Op-Ed: What Happened With Croydon School Budget Mischaracterized

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Free Stater Ian Underwood

Free Stater Ian Underwood responded to an op-ed by Weldon Bosworth posted on InDepthNH.org: https://indepthnh.org/2022/09/06/op-ed-the-free-stater-game-plan-a-hidden-agenda-camouflaged-as-conservatism/

A July 25 op-ed from Ian Underwood talks about what Free Staters believe: https://indepthnh.org/2022/07/25/op-ed-ian-underwood-on-what-free-staters-believe/

Wikipedia on Free State Project: https://en.wikipedia.org/wiki/Free_State_Project


Weldon Bosworth’s assessment of what happened at the Croydon annual district meeting is yet another entry in the ongoing parade of mischaracterizations of what happened in Croydon earlier this year:

“More recently, Croydon NH had to gather together to combat an effort by Free Staters to cut their school budget by half. The latter, clearly an example of how Free Staters take advantage of an inattentive public.”

It wasn’t an effort by Free Staters.  It was a proposal by one resident, who has an extensive record of writing about the need to simultaneously improve the quality and reduce the cost of education in New Hampshire.

Nor was it an effort to cut the school budget by half.  It was an effort to replace a ransom (‘Give us this much money, or we’ll take your houses’) presented by the district to the taxpayers, with a budget (‘This is what we can afford, so do the best you can with it’) presented by the taxpayers to the district.

In a meeting with absolutely typical attendance, the residents who showed up read a pamphlet, listened to a motion, discussed the merits of the motion, and then voted.

The pamphlet (which is available online at granitegrok.com/blog/2022/03/budget-or-ransom) presented 50 years of data demonstrating conclusively that we can’t get a better education for kids by spending more, and asked voters to consider the possibility that we could accomplish that goal by spending less, precisely because this would force the district to focus on fundamental questions and priorities that have been too long ignored.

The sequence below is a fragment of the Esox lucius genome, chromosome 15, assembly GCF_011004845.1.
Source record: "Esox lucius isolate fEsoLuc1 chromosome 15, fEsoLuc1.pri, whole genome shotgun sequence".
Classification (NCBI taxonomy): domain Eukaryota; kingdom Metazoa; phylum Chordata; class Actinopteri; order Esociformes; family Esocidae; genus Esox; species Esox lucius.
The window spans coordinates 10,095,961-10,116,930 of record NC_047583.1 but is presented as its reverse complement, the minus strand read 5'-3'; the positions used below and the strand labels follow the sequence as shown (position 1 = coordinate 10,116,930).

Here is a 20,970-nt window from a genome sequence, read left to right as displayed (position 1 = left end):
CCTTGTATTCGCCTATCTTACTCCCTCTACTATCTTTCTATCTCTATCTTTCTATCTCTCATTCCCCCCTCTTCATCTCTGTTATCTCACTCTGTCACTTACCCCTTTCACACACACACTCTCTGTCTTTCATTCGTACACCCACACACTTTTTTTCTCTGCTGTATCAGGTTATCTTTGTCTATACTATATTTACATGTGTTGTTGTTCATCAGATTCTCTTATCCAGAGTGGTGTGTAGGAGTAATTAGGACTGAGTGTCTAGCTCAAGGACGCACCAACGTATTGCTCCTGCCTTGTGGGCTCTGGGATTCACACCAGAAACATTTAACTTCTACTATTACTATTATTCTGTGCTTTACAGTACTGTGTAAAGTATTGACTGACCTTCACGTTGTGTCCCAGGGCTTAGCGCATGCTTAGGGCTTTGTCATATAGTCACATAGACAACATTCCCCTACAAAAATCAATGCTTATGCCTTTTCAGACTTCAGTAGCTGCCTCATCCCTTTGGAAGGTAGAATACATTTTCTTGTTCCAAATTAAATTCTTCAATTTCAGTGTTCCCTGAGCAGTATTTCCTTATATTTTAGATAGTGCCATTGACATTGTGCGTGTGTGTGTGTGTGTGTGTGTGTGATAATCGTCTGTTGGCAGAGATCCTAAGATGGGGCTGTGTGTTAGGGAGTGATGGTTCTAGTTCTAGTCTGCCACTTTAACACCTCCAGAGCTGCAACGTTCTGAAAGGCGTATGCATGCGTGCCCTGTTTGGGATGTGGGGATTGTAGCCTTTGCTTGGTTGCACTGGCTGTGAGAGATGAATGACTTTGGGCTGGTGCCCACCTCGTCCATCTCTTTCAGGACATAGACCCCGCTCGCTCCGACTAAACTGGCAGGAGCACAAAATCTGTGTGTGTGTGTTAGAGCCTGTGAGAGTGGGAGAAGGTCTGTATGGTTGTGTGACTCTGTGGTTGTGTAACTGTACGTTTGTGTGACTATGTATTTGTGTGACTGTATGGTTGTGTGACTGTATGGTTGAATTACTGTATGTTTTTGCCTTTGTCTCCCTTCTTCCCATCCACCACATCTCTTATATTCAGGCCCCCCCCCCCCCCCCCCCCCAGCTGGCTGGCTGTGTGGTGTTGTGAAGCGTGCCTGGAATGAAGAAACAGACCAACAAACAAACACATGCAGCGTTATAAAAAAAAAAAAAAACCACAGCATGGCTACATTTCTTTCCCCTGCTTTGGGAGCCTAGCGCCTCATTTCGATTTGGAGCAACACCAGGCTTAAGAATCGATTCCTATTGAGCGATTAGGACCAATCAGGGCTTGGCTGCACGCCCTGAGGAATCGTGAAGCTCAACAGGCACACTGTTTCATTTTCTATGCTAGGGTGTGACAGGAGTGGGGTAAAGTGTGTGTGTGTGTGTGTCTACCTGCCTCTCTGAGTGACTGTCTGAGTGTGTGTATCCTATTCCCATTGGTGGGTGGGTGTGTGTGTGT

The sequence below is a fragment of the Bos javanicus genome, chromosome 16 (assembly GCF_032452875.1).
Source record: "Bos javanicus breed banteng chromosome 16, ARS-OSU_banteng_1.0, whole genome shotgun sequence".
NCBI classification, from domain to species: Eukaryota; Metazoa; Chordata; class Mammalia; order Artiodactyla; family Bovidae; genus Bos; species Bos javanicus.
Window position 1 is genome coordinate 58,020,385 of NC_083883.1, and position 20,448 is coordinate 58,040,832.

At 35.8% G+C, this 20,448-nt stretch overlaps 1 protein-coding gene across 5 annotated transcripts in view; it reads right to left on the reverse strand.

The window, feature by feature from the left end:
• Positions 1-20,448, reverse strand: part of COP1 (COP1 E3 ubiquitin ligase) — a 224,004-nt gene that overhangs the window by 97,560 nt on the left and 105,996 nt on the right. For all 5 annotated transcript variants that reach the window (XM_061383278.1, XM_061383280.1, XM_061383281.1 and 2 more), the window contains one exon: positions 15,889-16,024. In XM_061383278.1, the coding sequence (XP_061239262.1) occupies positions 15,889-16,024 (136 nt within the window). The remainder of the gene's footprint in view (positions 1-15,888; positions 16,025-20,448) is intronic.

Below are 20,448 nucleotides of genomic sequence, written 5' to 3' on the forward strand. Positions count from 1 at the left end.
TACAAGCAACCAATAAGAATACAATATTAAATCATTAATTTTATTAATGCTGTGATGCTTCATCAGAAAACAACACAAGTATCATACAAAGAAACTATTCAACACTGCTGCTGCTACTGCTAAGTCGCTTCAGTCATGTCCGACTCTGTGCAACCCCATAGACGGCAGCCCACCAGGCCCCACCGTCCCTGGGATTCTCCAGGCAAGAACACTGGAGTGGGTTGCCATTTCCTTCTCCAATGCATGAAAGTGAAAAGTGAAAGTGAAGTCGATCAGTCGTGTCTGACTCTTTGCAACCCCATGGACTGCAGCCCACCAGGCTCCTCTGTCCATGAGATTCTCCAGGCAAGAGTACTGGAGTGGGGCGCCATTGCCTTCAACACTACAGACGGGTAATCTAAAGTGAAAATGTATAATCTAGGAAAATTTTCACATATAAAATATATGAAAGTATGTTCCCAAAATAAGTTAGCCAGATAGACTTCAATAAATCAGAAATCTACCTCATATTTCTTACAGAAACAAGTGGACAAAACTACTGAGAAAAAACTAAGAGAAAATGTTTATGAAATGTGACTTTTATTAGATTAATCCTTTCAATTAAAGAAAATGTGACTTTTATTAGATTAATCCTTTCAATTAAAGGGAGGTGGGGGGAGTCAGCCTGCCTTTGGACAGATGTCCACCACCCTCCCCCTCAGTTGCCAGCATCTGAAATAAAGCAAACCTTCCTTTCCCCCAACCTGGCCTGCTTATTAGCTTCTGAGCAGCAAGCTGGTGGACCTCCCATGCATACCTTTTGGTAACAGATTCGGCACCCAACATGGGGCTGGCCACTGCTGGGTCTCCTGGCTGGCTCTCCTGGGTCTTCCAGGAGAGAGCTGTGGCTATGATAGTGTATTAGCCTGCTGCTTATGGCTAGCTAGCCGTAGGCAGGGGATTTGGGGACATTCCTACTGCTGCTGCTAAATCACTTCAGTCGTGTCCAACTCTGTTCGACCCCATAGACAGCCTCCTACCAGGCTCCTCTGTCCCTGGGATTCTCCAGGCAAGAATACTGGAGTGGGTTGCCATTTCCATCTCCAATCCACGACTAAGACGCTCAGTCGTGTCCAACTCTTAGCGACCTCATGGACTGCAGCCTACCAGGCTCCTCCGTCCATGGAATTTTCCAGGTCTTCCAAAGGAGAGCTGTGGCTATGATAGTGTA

The point of the budget was, in fact, to move away from our current obsession with money so that we could move towards a focus on achievement.

A substantial majority of voters at the meeting — almost none of whom were Free Staters — agreed that they should be less afraid of trying something that might not work, than of continuing with something that they knew from decades of experience would certainly not work.

Which raises the question:  Between the original voters, and the ones who organized to overturn their decision — who extorted nearly a million dollars in extra spending from their neighbors by making sure the discussion was completely focused on those scary Free Staters, and not at all on education — which group was more ‘belligerent and irresponsible’? 

Ian Underwood has been a planetary scientist and artificial intelligence researcher for NASA; the director of the renowned Ask Dr. Math service; co-founder of Bardo Farm and Shaolin Rifleworks; and a popular speaker at liberty-related events. He lives in Croydon, New Hampshire.

InDepthNH.org welcomes diverse opinions. Email nancywestnews@gmail.com

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